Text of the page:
Joint Chiefs of Staff Army General Mark Milley | Navy Petty Officer 1st Class Carlos M. Vazquez II, DOD, CC BY 2.0
The United States responded to the 9/11 attacks by terminating the Taliban regime in Afghanistan and quashing al-Qaida. At the time there was widespread domestic support for the action and most allied states were also in agreement, at least at first. A few analysts were more cautious and the openDemocracy view at the time was that al-Qaida wanted a war, to show how significant it was but also to trap Western forces in Afghanistan and drag the United States down in much the same way as Soviet Union had been in the 1980s.
Now, there are signs that precisely that is happening, with the Afghan government and the Taliban agreeing to an outline of how negotiations on a peace settlement might be achieved. This comes after two months of talks in Qatar that have really been between the United States and the Taliban. The main topic of the talks was the withdrawal of all uniformed US forces by next May in return for a Taliban ceasefire and a pledge from Taliban leadership that they would not allow al-Qaida or ISIS to maintain a presence in the country. Continue reading →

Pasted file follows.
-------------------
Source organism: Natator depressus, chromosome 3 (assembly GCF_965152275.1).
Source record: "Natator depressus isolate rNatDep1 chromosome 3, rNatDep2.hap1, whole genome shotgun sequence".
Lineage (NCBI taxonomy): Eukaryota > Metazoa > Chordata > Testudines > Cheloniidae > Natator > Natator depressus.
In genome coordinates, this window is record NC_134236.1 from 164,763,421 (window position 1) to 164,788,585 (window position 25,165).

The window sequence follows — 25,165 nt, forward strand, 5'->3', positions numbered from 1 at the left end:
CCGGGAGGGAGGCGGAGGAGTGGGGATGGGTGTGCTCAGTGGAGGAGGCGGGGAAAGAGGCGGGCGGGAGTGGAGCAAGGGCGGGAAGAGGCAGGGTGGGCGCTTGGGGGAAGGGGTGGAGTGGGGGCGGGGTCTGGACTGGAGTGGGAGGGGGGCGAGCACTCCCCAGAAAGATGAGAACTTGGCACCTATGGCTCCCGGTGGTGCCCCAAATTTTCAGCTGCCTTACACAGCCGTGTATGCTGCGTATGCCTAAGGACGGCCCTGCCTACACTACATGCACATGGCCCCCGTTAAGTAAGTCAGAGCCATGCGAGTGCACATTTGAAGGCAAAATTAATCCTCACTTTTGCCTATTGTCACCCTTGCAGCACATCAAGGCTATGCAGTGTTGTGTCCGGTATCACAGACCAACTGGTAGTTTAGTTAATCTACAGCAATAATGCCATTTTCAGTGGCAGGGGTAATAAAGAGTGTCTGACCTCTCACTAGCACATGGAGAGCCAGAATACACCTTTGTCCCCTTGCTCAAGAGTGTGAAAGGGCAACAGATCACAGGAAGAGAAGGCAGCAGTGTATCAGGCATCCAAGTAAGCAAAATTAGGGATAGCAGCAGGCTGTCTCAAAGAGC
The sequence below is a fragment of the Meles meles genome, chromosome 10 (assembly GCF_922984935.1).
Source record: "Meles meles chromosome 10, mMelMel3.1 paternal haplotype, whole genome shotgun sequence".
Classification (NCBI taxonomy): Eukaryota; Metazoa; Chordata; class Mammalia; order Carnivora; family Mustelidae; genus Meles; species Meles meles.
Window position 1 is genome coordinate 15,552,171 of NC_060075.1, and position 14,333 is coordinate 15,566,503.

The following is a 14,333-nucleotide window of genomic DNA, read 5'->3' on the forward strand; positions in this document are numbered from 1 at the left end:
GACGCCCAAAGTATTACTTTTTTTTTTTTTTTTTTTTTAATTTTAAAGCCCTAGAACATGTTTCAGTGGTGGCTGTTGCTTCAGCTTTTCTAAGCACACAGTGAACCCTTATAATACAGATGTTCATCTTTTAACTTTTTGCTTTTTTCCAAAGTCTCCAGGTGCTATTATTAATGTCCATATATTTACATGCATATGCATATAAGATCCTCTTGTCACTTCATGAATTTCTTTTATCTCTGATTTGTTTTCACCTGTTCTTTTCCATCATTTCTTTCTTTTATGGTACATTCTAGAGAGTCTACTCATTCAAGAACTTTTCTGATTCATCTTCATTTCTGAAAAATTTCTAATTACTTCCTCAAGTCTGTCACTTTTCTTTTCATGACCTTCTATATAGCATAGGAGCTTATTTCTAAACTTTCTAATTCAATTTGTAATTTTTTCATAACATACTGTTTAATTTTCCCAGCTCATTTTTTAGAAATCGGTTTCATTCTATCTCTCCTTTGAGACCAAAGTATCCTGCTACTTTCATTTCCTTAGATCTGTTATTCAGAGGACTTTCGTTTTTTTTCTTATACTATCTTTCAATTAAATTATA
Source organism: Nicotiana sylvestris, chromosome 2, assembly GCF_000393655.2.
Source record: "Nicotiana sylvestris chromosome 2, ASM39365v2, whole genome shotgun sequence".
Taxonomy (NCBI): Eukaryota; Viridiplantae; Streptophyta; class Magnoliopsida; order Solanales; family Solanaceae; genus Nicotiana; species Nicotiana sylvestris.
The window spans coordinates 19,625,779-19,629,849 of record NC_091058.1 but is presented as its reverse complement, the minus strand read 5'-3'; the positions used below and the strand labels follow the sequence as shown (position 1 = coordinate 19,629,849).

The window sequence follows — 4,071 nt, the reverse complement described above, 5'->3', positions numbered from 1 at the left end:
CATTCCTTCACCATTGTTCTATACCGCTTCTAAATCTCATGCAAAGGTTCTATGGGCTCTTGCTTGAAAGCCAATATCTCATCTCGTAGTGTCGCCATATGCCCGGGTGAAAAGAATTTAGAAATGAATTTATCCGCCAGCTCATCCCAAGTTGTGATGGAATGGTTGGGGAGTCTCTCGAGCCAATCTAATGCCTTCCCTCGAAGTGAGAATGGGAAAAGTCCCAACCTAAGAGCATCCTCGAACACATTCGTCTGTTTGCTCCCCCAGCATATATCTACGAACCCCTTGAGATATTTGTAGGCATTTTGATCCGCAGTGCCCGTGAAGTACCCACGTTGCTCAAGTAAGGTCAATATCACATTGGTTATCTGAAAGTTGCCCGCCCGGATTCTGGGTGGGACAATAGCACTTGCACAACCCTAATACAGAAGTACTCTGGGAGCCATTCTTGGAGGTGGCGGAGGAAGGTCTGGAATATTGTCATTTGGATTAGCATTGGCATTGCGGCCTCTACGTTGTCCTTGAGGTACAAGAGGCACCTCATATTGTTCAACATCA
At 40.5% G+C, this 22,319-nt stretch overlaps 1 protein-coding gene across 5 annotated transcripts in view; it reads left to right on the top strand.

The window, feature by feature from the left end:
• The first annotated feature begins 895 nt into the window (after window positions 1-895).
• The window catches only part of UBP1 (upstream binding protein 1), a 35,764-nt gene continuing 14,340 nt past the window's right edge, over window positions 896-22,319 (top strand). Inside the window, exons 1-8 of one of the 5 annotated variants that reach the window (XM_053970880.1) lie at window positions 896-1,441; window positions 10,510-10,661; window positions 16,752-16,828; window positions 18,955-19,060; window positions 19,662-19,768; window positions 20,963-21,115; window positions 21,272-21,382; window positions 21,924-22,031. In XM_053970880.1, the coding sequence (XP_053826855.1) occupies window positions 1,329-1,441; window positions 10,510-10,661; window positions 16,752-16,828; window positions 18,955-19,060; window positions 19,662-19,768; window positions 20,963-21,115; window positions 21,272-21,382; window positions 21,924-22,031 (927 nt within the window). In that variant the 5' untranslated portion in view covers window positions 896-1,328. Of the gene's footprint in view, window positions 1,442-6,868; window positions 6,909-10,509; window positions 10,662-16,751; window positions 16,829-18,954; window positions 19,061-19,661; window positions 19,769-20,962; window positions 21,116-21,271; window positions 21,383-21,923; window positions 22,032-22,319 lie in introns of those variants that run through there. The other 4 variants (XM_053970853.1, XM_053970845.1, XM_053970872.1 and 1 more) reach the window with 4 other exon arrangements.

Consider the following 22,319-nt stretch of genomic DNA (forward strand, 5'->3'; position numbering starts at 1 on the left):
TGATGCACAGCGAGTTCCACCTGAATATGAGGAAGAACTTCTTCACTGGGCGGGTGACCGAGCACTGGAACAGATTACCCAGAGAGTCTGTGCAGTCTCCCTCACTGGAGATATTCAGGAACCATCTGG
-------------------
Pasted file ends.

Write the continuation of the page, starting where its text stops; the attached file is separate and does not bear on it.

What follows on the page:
Defense Secretary Mark Esper has refused to rule out deploying troops during the 2020 election, raising alarm among some Democratic lawmakers, who urge him to definitively declare the military won’t interfere in the electoral process. (Photo: Staff Sgt. Nicole Meija/Joint Base Andrews/cc)
Democratic lawmakers on Tuesday called on Defense Secretary Mark Esper to definitively declare that U.S. troops won’t be used to influence the 2020 election after the Pentagon chief was evasive in written answers to questions about the role of the military in a peaceful transition of power.
Politicoreports Reps. Elissa Slotkin (D-Mich.) and Mikie Sherrill (D-N.J.) raised alarm Tuesday after Esper would not explicitly rule out deploying troops to polling places on Election Day. Continue reading →